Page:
In 2011, she also won the silver medal at the Pan American Games in Guadalajara, Mexico, rising to third place in the sport’s worldwide ranking and ensuring her a spot in the 2012 London Olympics, where she brought home the bronze medal. This made her the first Latin American athlete to stand on the podium for the modern pentathlon in the history of the Olympic Games.
From 2013 to 2015, she won the gold medal at the 2015 Pan American Games in Toronto, the gold medal at the Kremlin Cup in Russia, the gold medal in the South American Games in Chile, the gold medal at the Pan American Championships in Mexico City, the silver medal at the World Military Games in Korea in 2015, the silver medal at the World Championships in Taiwan, and the bronze medal at the Champion of Champions Tournament in Qatar.
She will compete in the fencing, swimming, show jumping, shooting, and running competitions at the Rio 2016 Olympic Games on August 18-20.
Marques is currently ranked 12th in the world, and finished in 7th place at the sport’s World Cup and 14th in the Olympic category.
A high-performance military athlete
Of the 473 athletes on Team Brazil at the Rio 2016 Olympic Games, Marques is one of 145 military athletes who are competing and have also benefited from the Ministry of Defense’s High Performance Athlete Program.
Her training routine is frenetic. As a sergeant, she uses the facilities at the Army’s Physical Training Center in Rio de Janeiro and competes in military competitions, representing the Brazilian Army.
In addition to earning a salary commensurate to their rank, athletes in the Ministry of Defense’s High Performance Athlete Program have access to the Armed Forces’ nutritionists, physical therapists, physicians, dentists, and coaches.
According to Marques, her acceptance into the Armed Forces was a breeze, primarily in light of the similarity between her principles and those of the military.
“I think that the military’s values are very close to those of athletes, like respect, responsibility, commitment, and dedication. It seems like by being in the Military, we feel as though we’re representing our country more, we feel more patriotic,” the Sergeant said.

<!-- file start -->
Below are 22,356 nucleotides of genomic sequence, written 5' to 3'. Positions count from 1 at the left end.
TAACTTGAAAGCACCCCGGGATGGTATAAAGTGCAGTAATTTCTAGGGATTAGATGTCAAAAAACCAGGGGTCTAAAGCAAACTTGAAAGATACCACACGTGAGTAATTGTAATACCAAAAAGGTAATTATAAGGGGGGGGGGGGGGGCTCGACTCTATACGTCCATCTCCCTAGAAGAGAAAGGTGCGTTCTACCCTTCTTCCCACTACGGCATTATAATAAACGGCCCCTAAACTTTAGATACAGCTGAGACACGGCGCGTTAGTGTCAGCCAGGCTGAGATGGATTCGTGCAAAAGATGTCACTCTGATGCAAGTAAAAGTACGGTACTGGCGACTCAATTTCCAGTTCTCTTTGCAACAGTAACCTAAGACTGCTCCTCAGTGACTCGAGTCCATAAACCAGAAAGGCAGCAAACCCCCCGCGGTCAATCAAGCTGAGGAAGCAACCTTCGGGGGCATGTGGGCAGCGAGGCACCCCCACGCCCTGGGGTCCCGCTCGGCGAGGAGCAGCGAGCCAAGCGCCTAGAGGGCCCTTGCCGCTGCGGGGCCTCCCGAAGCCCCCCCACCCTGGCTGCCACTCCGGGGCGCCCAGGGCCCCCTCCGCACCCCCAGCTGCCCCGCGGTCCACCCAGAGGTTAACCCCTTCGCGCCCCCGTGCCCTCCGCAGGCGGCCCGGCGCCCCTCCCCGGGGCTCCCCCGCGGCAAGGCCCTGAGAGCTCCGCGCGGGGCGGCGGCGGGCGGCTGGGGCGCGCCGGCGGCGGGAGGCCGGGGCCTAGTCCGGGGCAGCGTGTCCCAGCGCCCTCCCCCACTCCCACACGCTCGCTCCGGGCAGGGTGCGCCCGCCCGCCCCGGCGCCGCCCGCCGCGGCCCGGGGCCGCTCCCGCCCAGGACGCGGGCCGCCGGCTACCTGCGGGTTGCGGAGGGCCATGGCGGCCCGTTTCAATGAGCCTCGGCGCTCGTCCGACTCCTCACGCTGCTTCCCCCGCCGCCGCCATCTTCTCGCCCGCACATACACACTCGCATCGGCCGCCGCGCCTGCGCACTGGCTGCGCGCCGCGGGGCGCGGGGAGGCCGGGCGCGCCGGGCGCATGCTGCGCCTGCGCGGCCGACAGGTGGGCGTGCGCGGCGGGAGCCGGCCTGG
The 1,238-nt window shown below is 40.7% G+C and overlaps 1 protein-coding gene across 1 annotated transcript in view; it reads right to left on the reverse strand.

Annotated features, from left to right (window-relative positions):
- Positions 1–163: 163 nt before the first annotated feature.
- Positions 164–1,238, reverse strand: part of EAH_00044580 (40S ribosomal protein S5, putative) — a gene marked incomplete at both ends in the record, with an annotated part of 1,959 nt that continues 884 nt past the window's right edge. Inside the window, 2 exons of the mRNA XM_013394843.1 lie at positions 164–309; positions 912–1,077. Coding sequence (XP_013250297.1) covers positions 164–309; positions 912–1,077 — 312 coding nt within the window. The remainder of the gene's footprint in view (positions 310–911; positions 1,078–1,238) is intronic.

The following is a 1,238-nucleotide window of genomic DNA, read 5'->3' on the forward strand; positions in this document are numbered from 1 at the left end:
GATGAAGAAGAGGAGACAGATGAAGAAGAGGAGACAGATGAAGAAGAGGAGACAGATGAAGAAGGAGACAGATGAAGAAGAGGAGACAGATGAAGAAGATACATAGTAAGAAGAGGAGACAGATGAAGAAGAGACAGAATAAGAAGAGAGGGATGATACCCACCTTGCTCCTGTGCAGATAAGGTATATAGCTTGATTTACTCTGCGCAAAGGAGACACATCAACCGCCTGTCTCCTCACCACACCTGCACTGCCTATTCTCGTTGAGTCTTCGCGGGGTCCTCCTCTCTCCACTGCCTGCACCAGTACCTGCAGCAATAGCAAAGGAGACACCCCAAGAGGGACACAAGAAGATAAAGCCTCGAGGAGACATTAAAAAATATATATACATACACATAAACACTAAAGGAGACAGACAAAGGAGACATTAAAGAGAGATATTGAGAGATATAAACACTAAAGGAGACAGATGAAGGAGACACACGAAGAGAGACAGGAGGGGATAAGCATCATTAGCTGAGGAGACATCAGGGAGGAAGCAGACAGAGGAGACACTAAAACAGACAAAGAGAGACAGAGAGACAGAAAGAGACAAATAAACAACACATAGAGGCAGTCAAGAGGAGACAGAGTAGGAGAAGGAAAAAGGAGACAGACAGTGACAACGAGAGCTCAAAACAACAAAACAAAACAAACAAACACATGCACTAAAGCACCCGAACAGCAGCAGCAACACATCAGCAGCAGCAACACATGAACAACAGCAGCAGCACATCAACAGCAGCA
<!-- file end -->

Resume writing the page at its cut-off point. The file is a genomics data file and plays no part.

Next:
Marques trains mostly in the cities of Recife, in Pernambuco; Curitiba, in Paraná; and Porto Alegre, in Rio Grande do Sul. But she also participates in training camps abroad, particularly in the United States, France, and Italy, in order to focus on sports that aren’t common in Brazil, like fencing.
The origin of the pentathlon
The pentathlon is essentially a military sport, introduced to the Ancient Olympic Games in 708 B.C.
According to historic records, the Spartans, a people with a storied military tradition in Ancient Greece, used the pentathlon to select their top and most versatile soldiers.
Shortly after being included in the games, it quickly gained notoriety due to its warrior aspect, and its winner was considered a great champion, the de facto winner of the Olympic Games.
After a reformulation, the sport joined the games in the modern era at the 1912 Olympics in Stockholm, at the hands of Swedish Baron Pierre de Coubertin, who transformed the pentathlon into a more modern version.
The new format even simulated a military situation where a solider had to take a message by crossing enemy battle lines while riding a horse, armed with a revolver and a sword. After his horse was injured, the soldier had to conclude his mission by running and swimming across rivers.
The modern pentathlon was modified yet again to its current form at the Atlanta 1996 Olympic Games, in which athletes were required to compete in all five events in a single day.